The Signature Drink of 2020
From Scotch to bourbon to rum, we found what you should be drinking during the next 12 months.
Every year, a Half Full columnist draws the short straw and writes about the best things they drank during the previous 12 months. It’s an unenviable task, since there is usually a surfeit of delicious things to choose from and no matter what you feature someone inevitably has a different opinion. This year, I didn’t mind when Lew Bryson volunteered to take the assignment.
Since Lew stepped up (he turned in a spot-on recap that is a fun read), I feel it’s my duty to address the other seasonal task at hand: determine the signature drink of 2020.
Sure, you could go all Great Gatsby, in homage to the Roaring Twenties. But, thanks to Hollywood, rum runners and bootleggers are popular every few years, as reflected in movies and on TV.
I also analyzed the different liquor categories. While one might be able to make a case that this will be the year of American single malt or domestic brandy, I don’t feel strongly enough about either to definitively tie them to 2020.
So where does that leave us? A few years ago, I wrote a column about drinking 18-year-old single malt Scotch in 2018. That was easy enough, since just about every distillery puts out a whisky of that age. Twenty-year-olds, however, are rarer, though they do seem to be proliferating. Perhaps due to the cult popularity of Pappy Van Winkle 20-Year-Old Bourbon, a new range of excellent two-decade-old bottles now exists.
These spirits were produced in 2000, as folks anxiously waited for Y2K to cripple the country. That didn't happen, but the burgeoning resurgence of spirits and cocktails did. At the time, drinkers preferred beer and wine; the thought of spending hundreds, let alone thousands, of dollars on a bottle of hard alcohol was laughable. It was a Martini world, and by Martini, I mean a range of crazy concoctions served in a cocktail glass.
Pioneering craft cocktail bar Milk & Honey opened on New Year’s Eve 1999. Most of the other now famous watering holes around the United States would come years later.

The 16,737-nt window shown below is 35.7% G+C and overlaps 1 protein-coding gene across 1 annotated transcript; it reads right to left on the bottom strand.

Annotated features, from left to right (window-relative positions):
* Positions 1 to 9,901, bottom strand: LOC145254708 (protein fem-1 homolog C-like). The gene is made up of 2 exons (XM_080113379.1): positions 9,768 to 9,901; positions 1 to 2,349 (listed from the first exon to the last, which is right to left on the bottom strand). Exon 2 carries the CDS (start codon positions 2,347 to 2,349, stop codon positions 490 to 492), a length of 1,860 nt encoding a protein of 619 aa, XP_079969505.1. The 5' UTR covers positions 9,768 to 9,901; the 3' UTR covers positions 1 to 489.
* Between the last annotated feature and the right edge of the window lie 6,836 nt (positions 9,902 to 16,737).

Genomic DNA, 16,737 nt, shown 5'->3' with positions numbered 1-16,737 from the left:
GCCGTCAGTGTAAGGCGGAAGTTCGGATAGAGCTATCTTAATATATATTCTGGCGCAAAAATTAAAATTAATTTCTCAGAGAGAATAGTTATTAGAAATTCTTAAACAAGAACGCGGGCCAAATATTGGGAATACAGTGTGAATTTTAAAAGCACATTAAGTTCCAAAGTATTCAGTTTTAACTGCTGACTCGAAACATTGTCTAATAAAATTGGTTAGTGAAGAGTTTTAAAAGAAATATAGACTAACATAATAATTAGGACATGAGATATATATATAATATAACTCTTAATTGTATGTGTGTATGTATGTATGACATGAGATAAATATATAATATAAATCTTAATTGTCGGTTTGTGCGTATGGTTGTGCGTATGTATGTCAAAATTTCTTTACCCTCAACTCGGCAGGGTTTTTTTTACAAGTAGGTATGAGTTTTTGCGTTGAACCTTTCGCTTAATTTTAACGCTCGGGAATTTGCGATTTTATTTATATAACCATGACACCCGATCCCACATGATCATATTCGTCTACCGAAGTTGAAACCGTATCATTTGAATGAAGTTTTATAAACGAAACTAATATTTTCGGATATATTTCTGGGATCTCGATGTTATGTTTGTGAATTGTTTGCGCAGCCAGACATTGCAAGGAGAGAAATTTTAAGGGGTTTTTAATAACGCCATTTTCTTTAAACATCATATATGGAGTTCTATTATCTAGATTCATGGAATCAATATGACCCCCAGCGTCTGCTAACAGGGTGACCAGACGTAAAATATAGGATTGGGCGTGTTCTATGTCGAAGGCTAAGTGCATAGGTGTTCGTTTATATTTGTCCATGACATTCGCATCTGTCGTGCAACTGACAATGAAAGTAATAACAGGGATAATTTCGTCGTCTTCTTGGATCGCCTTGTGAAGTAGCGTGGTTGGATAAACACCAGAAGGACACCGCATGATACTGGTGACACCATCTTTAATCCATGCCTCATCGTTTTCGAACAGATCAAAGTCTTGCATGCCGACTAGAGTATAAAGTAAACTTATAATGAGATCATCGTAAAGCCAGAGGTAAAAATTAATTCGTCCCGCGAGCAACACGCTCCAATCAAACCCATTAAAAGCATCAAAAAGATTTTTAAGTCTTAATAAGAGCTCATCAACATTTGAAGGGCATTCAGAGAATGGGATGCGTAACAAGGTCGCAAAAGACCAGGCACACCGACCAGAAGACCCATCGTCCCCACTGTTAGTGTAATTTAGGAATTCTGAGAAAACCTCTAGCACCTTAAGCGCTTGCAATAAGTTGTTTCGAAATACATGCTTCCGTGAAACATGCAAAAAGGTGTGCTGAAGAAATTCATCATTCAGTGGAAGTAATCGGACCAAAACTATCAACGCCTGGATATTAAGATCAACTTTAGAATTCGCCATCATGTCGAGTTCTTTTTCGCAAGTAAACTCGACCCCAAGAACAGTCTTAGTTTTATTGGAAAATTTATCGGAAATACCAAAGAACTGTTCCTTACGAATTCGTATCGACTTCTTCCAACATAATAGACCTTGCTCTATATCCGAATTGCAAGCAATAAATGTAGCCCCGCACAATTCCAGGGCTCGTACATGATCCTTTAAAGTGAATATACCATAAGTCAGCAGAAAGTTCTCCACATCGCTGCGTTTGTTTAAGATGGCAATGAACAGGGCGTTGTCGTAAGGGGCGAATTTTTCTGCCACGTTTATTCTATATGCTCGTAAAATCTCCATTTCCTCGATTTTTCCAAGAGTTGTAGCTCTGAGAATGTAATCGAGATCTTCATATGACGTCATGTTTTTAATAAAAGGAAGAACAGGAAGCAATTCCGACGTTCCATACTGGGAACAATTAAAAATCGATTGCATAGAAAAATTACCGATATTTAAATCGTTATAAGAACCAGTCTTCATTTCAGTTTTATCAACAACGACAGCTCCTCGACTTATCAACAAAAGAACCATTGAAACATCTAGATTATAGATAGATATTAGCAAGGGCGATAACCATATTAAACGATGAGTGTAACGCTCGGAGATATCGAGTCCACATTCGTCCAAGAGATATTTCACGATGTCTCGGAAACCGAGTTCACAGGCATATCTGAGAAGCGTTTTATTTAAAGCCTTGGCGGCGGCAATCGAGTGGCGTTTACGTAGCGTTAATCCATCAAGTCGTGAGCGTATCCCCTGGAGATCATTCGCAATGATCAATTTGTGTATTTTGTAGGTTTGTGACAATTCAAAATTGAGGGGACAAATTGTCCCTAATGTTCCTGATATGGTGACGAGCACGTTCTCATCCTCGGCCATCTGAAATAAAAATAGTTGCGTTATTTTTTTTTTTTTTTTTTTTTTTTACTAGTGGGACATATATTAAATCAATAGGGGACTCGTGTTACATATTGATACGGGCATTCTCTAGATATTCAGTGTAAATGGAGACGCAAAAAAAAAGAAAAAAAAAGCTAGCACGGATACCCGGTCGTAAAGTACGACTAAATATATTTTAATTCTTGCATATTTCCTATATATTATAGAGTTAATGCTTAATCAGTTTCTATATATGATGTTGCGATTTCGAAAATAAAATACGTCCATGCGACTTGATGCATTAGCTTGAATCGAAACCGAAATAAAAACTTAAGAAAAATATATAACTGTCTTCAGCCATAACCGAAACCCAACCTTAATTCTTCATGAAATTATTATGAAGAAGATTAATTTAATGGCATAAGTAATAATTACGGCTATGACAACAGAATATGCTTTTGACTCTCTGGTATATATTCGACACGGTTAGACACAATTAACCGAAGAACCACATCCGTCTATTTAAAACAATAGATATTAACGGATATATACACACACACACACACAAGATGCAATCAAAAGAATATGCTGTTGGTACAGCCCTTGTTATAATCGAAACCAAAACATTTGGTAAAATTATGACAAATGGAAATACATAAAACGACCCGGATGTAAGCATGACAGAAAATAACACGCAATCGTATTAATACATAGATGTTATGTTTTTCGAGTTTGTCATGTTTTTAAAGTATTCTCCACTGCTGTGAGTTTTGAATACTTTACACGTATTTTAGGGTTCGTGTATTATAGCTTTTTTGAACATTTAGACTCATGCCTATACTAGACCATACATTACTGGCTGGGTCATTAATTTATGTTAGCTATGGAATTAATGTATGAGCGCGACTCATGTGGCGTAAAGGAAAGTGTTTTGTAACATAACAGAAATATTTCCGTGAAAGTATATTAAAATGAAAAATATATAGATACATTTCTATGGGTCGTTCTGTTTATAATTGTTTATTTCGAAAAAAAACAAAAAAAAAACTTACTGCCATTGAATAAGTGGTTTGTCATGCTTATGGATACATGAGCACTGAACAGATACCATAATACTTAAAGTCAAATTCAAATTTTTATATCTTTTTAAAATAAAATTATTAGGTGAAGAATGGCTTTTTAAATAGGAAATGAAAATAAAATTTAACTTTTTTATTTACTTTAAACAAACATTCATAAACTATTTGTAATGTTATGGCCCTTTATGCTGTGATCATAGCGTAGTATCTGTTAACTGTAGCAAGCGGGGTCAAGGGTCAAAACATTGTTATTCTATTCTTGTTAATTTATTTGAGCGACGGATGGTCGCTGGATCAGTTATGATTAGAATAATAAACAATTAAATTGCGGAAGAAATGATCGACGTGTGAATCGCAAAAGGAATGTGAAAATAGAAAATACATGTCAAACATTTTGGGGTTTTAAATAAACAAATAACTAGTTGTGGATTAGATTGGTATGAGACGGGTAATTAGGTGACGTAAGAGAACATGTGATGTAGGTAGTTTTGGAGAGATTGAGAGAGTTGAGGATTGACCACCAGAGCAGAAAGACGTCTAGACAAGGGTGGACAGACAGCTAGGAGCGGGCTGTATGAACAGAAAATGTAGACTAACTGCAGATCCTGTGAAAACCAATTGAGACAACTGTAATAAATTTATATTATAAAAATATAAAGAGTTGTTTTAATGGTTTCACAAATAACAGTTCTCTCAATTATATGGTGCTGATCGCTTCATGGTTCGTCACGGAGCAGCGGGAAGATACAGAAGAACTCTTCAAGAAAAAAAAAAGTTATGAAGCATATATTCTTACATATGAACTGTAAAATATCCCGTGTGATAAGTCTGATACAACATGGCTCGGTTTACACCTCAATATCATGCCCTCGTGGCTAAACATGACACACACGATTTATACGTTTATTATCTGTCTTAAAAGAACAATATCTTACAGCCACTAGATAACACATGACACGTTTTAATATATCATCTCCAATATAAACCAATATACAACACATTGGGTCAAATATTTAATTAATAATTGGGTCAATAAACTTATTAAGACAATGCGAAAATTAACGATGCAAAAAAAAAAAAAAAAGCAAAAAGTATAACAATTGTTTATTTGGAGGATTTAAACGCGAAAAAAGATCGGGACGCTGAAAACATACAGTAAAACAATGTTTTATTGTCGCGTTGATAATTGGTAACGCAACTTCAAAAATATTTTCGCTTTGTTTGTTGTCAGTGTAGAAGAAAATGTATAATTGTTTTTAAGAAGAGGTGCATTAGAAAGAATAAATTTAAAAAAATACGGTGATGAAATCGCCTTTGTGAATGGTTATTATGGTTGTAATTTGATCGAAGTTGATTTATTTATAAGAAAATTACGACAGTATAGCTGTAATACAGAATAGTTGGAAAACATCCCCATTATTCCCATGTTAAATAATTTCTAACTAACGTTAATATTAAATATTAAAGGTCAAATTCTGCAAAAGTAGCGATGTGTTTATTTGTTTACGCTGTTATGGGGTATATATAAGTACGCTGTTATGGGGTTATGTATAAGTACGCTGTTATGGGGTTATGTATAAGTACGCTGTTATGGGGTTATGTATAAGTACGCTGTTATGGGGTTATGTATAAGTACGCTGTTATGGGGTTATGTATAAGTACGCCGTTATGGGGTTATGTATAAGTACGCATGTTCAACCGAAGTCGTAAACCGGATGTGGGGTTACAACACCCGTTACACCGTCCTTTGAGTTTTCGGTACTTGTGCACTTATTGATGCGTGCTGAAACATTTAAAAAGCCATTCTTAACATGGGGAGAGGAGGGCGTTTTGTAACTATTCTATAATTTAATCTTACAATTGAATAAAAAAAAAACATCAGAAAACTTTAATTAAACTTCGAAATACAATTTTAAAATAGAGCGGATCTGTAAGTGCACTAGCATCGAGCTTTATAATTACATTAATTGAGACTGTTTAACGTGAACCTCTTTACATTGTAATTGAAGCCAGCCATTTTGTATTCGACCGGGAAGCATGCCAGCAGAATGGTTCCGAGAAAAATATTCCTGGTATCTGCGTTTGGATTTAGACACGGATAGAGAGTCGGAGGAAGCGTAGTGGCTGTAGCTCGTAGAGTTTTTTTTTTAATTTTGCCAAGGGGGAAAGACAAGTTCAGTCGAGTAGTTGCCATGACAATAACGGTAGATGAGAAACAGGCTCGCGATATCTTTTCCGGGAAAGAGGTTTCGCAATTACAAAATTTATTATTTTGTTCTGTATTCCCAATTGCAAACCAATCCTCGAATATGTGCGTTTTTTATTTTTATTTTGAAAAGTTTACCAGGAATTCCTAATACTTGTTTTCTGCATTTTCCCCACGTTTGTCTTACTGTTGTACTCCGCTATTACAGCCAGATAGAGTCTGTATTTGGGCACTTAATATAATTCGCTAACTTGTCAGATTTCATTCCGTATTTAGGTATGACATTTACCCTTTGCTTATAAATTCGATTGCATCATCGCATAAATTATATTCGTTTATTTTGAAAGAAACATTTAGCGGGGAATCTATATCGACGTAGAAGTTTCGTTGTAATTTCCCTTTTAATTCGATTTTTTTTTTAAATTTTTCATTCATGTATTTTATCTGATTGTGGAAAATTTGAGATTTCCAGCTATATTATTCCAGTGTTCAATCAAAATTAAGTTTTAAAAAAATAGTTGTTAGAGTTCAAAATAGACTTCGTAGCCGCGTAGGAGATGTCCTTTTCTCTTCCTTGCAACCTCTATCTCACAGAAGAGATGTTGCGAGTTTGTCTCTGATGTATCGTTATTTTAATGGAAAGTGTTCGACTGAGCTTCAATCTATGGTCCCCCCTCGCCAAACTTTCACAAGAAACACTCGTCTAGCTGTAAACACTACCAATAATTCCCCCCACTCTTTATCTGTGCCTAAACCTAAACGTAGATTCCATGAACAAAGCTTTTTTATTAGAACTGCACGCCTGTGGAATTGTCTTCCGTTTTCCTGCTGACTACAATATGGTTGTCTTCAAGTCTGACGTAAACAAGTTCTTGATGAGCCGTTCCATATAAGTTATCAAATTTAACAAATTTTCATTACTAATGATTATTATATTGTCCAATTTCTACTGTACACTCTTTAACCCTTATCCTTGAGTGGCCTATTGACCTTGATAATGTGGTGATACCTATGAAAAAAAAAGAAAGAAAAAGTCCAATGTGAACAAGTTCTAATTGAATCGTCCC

But prescient distillers were quietly plying their trade, putting away their spirits and hoping that at some point soon the public would appreciate their products. Well, the future is finally here. Cheers!
Joining the rarified company of unicorn bottles, including Pappy Van Winkle, George T. Stagg and Hibiki 17, is Michter’s 20-Year-Old Kentucky Straight Bourbon. The suggested retail price is $700 but the whiskey normally sells for much, much more—that is, if you can find it. I was able to locate a few bottles in stores, which were currently selling it for between $2,500 and $3,000. It certainly doesn’t help that it recently took the top ranking in Jim Murray’s Whisky Bible 2020 for bourbon aged between 16 and 20 years. But now is actually the time to look for a bottle if you want to add one to your collections, since Michter’s just released an allotment of 20 year olds a few weeks ago that should be in stores now.
The first time I remember tasting Mortlach Single Malt Scotch was in 2013, when it was rereleased in the United States.
While I hadn’t tried it as a single malt, I probably had already enjoyed it in a blended Scotch. Mortlach has a heavy and unctuous flavor that is more like the maritime whiskies from Scotland’s west coast than the Speyside distilleries it’s close to, which makes it a favorite of whisky blenders.
It doesn’t surprise me that Mortlach offers the 20-year-old Cowie’s Blue Seal ($200) and not a 21-year-old or even an 18-year-old given that it does most things its own special way—from its meaty flavor profile to its signature set of six stills and intricate distilling protocol. I guess that is Mortlach’s right, given that it opened in 1823 and was the first distillery in Dufftown to get a license. The robust 20-year-old is made for sipping and pondering, which seems just perfect for 2020.
One of the other few Scotch distilleries to bottle a 20-year-old is Deanston, which offers a limited-edition single malt ($179) that was aged exclusively in used oloroso sherry casks. As a result, as soon as you open the cork, like a genie, sweet rich raison notes come flooding out. The distillery is just a short drive from the William Wallace Monument in Stirling, Scotland, but this whisky is no fighter—even at 55-percent ABV it is quite quaffable. You may want to order a couple of bottles, since you could easily go through them in the next 12 months.
One of the rarest rums on the market today is Don Q’s 20-Year-Old Reserva de la Familia Serrallés special-edition. But a taste of this sought-after spirit, naturally, doesn’t come cheap—the suggested retail price for a bottle is $1,865 and it often sells for more. It was originally created to honor the Puerto Rican brand’s 150 anniversary and it was aged in charred American oak barrels. The rum, as you would expect of such a rare spirit, comes in an impressive decanter and even a small suitcase.
Port is quietly having a moment. From 1998 to 2018, according to IWSR Drinks Market Analysis, sales have grown by 31-percent and fans of the fortified wine can easily find a number of 20-year-old bottlings on store shelves. One of my favorites is Taylor Fladgate’s 20-Year-Old Tawny Port ($55), which is made in Portugal’s Douro Valley from six different types of grapes, including Touriga Nacional, Touriga Franca and Tinta Barroca. It has notes of wood, spice, fruit (think figs) and a real nutty quality. After a few glasses, you’ll understand why port sales are growing.